Local Flavor Swap!

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I am so super excited to be a part of another Chaotic Goddess Swap!  This one is all about local flavors!  Now that I live in Oregon and this is the state I grew up in, I can’t wait to share all the amazing goodies that exist here!

So if you want to participate, check out http://cgswaps.blogspot.com.

This is a great way to get involved with swaps!  They are super fun and you meet awesome people this way!!

Important Dates to Remember

  • Sign-Ups Close on August 9th, 2013
  • Partners Assigned on August 10th, 2013
  • Packages Ship between August 23rd and August 24th, 2013
  • Swap Show-Off Post/Linky goes life on August 27th!

A Visit to the Tenement Museum

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One of my goals living in New York has been to do the New York activities. Well it’s kind of taken me leaving to get to some of them. One of the ones that has been high up on my list has been to go to the Tenement Museum. The concept behind the Tenement Museum is really cool, in the late 80’s, two women wanted to create a museum to the immigrant experience that centered around the Lower East Side starting in the 1800’s (as early as 1830s & 40s). They fell upon 97 Orchard Street. 97 Orchard Street had been a tenement house, in fact one of the earlier built ones, in the 1860’s but in the 1940’s when housing laws were getting more strict, the owner couldn’t afford to fireproof the building and so just sealed the upper floors shut. It stayed that way for forty some years and now has been made into a museum.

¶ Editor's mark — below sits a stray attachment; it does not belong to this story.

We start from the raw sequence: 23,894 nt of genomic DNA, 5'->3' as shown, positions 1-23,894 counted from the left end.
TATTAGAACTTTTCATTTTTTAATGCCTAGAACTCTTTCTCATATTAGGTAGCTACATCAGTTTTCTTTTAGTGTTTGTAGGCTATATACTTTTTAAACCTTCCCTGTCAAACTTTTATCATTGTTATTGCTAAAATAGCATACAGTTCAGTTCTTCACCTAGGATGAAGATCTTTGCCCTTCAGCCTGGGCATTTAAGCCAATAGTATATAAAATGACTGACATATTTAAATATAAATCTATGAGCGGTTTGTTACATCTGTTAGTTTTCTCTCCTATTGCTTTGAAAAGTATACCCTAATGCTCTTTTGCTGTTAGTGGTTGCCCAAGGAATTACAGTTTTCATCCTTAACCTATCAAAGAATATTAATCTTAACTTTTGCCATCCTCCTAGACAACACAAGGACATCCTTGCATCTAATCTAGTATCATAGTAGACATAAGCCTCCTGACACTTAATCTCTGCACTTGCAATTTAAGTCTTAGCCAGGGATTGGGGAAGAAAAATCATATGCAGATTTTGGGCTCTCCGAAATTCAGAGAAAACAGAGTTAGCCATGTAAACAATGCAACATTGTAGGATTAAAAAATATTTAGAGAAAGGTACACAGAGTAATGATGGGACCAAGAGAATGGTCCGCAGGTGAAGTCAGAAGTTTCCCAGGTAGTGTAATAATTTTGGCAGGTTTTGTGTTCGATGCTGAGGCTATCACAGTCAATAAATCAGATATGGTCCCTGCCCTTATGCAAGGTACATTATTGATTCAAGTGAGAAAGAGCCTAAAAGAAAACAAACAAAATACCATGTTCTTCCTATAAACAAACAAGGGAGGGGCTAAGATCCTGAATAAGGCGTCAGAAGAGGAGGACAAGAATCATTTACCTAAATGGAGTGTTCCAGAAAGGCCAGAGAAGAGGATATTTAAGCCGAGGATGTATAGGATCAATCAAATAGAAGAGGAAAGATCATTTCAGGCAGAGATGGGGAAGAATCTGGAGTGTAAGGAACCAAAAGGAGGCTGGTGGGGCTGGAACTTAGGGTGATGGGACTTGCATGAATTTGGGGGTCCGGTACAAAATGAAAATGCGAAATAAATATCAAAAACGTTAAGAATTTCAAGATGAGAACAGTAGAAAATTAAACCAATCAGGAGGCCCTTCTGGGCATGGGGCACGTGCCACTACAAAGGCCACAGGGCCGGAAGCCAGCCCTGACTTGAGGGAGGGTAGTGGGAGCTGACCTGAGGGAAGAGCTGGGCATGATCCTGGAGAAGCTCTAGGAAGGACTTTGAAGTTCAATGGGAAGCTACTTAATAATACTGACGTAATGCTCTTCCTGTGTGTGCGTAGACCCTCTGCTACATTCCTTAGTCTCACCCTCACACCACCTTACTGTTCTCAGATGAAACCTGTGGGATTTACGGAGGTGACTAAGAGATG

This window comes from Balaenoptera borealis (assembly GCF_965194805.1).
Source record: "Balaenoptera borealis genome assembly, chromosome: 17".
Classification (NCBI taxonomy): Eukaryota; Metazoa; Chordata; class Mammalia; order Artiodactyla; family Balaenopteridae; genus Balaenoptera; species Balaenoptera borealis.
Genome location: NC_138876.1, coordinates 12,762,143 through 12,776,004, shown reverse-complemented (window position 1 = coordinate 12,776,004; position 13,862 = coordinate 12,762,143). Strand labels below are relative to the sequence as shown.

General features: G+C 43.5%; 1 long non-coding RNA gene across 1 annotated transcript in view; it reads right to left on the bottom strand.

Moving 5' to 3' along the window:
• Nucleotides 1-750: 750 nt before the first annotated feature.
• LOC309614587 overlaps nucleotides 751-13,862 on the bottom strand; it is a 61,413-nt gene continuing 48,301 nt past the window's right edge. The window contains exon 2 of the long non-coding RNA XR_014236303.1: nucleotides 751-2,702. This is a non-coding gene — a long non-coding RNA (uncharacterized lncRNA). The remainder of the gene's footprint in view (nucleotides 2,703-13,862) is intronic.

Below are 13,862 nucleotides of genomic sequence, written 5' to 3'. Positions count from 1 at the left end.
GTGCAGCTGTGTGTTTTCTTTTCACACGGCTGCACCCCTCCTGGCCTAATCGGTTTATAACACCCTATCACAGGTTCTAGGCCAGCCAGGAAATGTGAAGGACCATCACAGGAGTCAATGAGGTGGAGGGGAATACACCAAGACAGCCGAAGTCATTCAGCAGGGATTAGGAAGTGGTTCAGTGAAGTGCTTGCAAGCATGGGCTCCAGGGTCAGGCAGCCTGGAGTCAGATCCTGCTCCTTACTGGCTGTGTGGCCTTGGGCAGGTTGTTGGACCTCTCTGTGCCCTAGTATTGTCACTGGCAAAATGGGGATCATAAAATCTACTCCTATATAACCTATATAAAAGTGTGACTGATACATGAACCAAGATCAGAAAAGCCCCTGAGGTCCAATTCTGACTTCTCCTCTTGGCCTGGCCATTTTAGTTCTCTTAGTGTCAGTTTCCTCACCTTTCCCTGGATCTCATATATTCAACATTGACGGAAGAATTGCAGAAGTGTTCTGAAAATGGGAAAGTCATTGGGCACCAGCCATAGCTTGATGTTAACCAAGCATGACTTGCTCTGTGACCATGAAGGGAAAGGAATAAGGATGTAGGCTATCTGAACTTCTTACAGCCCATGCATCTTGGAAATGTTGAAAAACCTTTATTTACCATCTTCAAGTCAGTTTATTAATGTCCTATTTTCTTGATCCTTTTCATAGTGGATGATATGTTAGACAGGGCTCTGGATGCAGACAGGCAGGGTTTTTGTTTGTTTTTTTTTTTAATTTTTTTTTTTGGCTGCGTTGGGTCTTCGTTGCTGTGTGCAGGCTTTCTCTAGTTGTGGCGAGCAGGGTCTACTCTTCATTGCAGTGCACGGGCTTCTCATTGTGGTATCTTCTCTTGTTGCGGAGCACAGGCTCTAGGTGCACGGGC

For a great book about the building, there is a book called 97 Orchard that tells the story through the edible history of the family-a great book that I completely recommend. The book talks about the families from different countries and religions based on the foods that they ate but also gave a good description of life in the tenement.

My roommate and I went on a tour entitled Sweatshop Workers. The tour centered around two Jewish families from the turn of the 20th century, the Levin’s and the Rogarshevsky’s that both lived in the building. The Levin’s lived in the building and the husband also ran a sweatshop in his front room and main room, employing three other people. The Levins ultimately moved to Williamsburg where Mr. Levin ended up working in the garment industry outside of the home. We got to see a sweet picture of his three daughters at the wedding of one of their grandchildren in the 70’s.

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The front room of the Levin’s house where dresses were put together.

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The Levin’s main room with the stove.